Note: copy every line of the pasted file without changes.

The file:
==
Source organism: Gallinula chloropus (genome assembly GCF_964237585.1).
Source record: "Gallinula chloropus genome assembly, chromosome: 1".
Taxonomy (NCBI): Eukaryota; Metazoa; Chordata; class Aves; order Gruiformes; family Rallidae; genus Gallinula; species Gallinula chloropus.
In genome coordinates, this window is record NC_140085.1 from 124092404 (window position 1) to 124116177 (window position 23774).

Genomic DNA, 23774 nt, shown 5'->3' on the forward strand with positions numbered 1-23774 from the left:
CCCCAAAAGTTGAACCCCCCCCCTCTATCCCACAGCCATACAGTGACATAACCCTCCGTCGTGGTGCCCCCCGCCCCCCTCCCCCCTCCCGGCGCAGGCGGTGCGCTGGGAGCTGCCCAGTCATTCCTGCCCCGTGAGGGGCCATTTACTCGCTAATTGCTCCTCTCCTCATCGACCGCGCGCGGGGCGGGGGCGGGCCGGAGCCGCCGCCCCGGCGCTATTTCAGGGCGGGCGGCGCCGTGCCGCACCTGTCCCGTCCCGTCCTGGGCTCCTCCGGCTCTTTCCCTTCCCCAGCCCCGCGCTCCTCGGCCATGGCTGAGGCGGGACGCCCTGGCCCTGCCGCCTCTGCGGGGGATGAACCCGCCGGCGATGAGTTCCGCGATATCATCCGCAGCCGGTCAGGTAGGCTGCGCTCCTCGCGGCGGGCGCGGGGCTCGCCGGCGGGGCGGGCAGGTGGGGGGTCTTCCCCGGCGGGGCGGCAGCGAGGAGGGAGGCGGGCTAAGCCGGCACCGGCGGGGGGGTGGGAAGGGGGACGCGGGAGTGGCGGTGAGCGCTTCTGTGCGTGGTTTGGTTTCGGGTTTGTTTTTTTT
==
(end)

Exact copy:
Source organism: Gallinula chloropus (genome assembly GCF_964237585.1).
Source record: "Gallinula chloropus genome assembly, chromosome: 1".
Taxonomy (NCBI): Eukaryota; Metazoa; Chordata; class Aves; order Gruiformes; family Rallidae; genus Gallinula; species Gallinula chloropus.
In genome coordinates, this window is record NC_140085.1 from 124092404 (window position 1) to 124116177 (window position 23774).

Genomic DNA, 23774 nt, shown 5'->3' on the forward strand with positions numbered 1-23774 from the left:
CCCCAAAAGTTGAACCCCCCCCCTCTATCCCACAGCCATACAGTGACATAACCCTCCGTCGTGGTGCCCCCCGCCCCCCTCCCCCCTCCCGGCGCAGGCGGTGCGCTGGGAGCTGCCCAGTCATTCCTGCCCCGTGAGGGGCCATTTACTCGCTAATTGCTCCTCTCCTCATCGACCGCGCGCGGGGCGGGGGCGGGCCGGAGCCGCCGCCCCGGCGCTATTTCAGGGCGGGCGGCGCCGTGCCGCACCTGTCCCGTCCCGTCCTGGGCTCCTCCGGCTCTTTCCCTTCCCCAGCCCCGCGCTCCTCGGCCATGGCTGAGGCGGGACGCCCTGGCCCTGCCGCCTCTGCGGGGGATGAACCCGCCGGCGATGAGTTCCGCGATATCATCCGCAGCCGGTCAGGTAGGCTGCGCTCCTCGCGGCGGGCGCGGGGCTCGCCGGCGGGGCGGGCAGGTGGGGGGTCTTCCCCGGCGGGGCGGCAGCGAGGAGGGAGGCGGGCTAAGCCGGCACCGGCGGGGGGGTGGGAAGGGGGACGCGGGAGTGGCGGTGAGCGCTTCTGTGCGTGGTTTGGTTTCGGGTTTGTTTTTTTT